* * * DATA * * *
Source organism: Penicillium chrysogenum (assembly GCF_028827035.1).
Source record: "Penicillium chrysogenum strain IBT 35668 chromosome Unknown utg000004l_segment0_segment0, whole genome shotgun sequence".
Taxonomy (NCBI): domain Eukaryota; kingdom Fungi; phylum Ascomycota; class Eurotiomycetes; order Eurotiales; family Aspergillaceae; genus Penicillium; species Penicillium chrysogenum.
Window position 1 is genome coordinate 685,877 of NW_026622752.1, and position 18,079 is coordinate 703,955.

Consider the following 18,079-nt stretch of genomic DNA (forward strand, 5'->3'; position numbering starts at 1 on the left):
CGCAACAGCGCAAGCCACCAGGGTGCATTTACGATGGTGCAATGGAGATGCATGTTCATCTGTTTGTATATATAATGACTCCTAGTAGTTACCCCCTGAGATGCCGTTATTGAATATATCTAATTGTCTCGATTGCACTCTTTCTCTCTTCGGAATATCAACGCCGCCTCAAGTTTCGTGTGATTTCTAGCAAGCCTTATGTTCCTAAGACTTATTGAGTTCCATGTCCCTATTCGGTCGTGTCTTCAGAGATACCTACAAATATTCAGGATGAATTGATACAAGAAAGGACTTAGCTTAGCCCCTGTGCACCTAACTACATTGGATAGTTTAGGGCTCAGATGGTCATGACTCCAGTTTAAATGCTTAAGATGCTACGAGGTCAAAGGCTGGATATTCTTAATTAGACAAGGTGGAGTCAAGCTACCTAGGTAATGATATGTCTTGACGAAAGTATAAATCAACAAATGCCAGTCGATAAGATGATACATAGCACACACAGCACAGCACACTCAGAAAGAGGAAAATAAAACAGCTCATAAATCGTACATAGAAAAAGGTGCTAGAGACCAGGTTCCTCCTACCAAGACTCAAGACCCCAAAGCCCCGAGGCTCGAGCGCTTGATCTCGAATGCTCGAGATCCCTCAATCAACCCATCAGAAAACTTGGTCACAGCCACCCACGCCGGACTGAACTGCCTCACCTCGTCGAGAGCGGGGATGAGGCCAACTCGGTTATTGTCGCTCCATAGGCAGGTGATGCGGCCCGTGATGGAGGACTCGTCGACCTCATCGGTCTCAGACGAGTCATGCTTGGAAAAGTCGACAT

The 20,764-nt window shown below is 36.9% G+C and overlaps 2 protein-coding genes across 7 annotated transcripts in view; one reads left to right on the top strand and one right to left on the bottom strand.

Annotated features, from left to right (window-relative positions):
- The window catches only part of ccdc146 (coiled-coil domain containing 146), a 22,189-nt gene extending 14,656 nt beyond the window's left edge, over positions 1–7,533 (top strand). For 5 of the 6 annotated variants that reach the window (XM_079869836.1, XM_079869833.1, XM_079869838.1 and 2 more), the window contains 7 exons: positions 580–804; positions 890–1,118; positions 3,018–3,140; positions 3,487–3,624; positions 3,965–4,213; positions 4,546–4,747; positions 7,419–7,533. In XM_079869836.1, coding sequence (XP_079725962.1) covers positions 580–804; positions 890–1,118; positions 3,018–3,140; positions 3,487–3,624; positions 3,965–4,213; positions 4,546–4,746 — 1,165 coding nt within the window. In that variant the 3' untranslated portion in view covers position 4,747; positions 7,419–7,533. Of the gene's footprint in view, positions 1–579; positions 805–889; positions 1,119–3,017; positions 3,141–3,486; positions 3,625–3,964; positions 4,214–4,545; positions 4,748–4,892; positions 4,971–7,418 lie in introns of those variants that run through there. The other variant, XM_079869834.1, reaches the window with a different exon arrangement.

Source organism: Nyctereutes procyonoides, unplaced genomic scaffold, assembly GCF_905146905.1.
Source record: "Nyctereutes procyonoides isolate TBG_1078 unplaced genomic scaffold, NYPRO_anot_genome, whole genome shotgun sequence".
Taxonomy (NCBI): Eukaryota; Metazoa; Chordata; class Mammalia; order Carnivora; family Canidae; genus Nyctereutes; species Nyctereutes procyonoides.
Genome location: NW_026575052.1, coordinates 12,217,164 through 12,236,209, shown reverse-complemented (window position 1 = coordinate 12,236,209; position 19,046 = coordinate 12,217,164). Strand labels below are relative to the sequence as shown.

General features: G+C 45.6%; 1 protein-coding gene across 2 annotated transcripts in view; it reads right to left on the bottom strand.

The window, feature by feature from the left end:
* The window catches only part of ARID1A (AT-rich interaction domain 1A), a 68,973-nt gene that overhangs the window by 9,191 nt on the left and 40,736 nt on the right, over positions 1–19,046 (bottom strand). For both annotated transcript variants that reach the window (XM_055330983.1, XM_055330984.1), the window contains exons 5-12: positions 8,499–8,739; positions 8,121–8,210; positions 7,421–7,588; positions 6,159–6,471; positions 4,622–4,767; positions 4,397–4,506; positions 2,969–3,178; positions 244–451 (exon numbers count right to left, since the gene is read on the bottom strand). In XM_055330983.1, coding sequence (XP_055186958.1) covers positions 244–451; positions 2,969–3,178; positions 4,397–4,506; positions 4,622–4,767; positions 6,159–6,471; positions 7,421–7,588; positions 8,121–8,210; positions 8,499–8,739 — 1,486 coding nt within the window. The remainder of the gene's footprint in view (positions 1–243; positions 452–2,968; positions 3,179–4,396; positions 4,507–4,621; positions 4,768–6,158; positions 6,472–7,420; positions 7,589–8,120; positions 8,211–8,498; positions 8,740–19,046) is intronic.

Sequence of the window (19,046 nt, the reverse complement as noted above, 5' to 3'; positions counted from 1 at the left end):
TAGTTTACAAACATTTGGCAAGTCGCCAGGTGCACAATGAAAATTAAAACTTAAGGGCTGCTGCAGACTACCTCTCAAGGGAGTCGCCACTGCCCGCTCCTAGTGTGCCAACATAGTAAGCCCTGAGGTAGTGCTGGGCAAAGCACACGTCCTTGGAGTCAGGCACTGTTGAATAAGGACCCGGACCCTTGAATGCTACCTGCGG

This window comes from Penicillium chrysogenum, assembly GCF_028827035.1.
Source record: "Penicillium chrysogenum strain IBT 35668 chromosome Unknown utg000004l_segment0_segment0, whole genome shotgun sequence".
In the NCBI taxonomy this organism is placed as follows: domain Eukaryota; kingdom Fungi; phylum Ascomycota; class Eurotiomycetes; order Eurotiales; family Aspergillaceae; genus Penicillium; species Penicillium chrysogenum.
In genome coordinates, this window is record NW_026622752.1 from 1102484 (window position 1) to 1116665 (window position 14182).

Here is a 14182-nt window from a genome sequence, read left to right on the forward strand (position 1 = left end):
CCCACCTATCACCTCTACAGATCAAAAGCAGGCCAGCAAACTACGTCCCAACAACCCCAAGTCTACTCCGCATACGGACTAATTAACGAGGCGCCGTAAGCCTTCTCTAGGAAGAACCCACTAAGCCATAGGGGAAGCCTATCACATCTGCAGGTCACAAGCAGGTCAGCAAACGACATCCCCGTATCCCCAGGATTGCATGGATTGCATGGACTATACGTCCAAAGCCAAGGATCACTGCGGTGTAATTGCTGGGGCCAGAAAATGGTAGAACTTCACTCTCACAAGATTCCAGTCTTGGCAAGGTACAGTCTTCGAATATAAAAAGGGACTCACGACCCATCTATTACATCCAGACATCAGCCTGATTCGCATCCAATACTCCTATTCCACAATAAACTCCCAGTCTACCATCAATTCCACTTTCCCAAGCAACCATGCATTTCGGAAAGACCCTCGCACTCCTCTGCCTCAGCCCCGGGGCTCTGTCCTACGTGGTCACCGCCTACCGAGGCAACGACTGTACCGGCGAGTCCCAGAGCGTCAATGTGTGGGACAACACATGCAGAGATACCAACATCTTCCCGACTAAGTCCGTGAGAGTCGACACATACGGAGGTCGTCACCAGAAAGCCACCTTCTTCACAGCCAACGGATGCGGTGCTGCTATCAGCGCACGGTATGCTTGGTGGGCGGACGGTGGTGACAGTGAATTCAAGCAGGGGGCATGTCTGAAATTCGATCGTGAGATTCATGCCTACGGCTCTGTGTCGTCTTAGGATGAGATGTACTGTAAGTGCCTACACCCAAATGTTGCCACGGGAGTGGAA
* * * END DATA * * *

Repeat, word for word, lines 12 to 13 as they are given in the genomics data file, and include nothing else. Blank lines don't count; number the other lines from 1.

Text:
Taxonomy (NCBI): Eukaryota; Metazoa; Chordata; class Mammalia; order Carnivora; family Canidae; genus Nyctereutes; species Nyctereutes procyonoides.
Genome location: NW_026575052.1, coordinates 12,217,164 through 12,236,209, shown reverse-complemented (window position 1 = coordinate 12,236,209; position 19,046 = coordinate 12,217,164). Strand labels below are relative to the sequence as shown.